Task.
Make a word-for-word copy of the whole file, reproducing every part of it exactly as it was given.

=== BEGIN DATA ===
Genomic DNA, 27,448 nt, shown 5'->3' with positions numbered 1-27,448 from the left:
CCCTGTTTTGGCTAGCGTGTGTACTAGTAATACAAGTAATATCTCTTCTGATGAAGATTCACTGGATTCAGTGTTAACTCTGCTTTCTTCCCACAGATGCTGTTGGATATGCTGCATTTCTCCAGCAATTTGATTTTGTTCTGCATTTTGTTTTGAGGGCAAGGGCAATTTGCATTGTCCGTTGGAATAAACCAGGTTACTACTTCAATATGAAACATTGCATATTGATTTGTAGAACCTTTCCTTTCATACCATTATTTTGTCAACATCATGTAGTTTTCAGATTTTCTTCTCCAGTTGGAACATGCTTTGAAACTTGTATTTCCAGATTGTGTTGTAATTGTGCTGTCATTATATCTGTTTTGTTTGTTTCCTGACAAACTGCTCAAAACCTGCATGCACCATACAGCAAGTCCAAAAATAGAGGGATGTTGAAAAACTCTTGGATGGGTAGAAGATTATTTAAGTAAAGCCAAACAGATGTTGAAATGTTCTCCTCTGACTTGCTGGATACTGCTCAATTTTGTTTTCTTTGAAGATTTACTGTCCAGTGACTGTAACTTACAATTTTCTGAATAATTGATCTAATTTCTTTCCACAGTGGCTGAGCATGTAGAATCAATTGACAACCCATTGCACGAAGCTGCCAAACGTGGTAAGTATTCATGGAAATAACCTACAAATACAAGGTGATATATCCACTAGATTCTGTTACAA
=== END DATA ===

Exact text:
Genomic DNA, 27,448 nt, shown 5'->3' with positions numbered 1-27,448 from the left:
CCCTGTTTTGGCTAGCGTGTGTACTAGTAATACAAGTAATATCTCTTCTGATGAAGATTCACTGGATTCAGTGTTAACTCTGCTTTCTTCCCACAGATGCTGTTGGATATGCTGCATTTCTCCAGCAATTTGATTTTGTTCTGCATTTTGTTTTGAGGGCAAGGGCAATTTGCATTGTCCGTTGGAATAAACCAGGTTACTACTTCAATATGAAACATTGCATATTGATTTGTAGAACCTTTCCTTTCATACCATTATTTTGTCAACATCATGTAGTTTTCAGATTTTCTTCTCCAGTTGGAACATGCTTTGAAACTTGTATTTCCAGATTGTGTTGTAATTGTGCTGTCATTATATCTGTTTTGTTTGTTTCCTGACAAACTGCTCAAAACCTGCATGCACCATACAGCAAGTCCAAAAATAGAGGGATGTTGAAAAACTCTTGGATGGGTAGAAGATTATTTAAGTAAAGCCAAACAGATGTTGAAATGTTCTCCTCTGACTTGCTGGATACTGCTCAATTTTGTTTTCTTTGAAGATTTACTGTCCAGTGACTGTAACTTACAATTTTCTGAATAATTGATCTAATTTCTTTCCACAGTGGCTGAGCATGTAGAATCAATTGACAACCCATTGCACGAAGCTGCCAAACGTGGTAAGTATTCATGGAAATAACCTACAAATACAAGGTGATATATCCACTAGATTCTGTTACAA